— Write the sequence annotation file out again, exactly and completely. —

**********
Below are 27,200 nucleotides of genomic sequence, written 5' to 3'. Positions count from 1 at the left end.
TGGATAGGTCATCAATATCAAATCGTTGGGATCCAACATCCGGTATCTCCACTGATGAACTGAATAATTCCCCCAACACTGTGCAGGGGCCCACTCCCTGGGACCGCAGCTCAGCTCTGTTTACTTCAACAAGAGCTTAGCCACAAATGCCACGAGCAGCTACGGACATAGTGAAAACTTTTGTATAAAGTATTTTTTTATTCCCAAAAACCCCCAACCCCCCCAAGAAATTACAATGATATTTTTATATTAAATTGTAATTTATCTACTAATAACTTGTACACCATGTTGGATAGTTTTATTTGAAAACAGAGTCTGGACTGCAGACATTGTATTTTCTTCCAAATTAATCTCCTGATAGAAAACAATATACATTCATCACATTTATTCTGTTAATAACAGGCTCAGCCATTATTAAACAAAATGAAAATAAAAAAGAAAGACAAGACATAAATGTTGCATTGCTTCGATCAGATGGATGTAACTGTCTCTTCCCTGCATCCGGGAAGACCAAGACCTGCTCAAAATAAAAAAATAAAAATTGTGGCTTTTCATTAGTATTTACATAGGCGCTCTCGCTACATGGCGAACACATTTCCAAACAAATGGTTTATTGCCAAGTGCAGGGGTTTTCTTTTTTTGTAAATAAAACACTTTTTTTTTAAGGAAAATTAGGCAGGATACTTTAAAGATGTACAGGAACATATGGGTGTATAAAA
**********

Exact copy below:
Below are 27,200 nucleotides of genomic sequence, written 5' to 3'. Positions count from 1 at the left end.
TGGATAGGTCATCAATATCAAATCGTTGGGATCCAACATCCGGTATCTCCACTGATGAACTGAATAATTCCCCCAACACTGTGCAGGGGCCCACTCCCTGGGACCGCAGCTCAGCTCTGTTTACTTCAACAAGAGCTTAGCCACAAATGCCACGAGCAGCTACGGACATAGTGAAAACTTTTGTATAAAGTATTTTTTTATTCCCAAAAACCCCCAACCCCCCCAAGAAATTACAATGATATTTTTATATTAAATTGTAATTTATCTACTAATAACTTGTACACCATGTTGGATAGTTTTATTTGAAAACAGAGTCTGGACTGCAGACATTGTATTTTCTTCCAAATTAATCTCCTGATAGAAAACAATATACATTCATCACATTTATTCTGTTAATAACAGGCTCAGCCATTATTAAACAAAATGAAAATAAAAAAGAAAGACAAGACATAAATGTTGCATTGCTTCGATCAGATGGATGTAACTGTCTCTTCCCTGCATCCGGGAAGACCAAGACCTGCTCAAAATAAAAAAATAAAAATTGTGGCTTTTCATTAGTATTTACATAGGCGCTCTCGCTACATGGCGAACACATTTCCAAACAAATGGTTTATTGCCAAGTGCAGGGGTTTTCTTTTTTTGTAAATAAAACACTTTTTTTTTAAGGAAAATTAGGCAGGATACTTTAAAGATGTACAGGAACATATGGGTGTATAAAA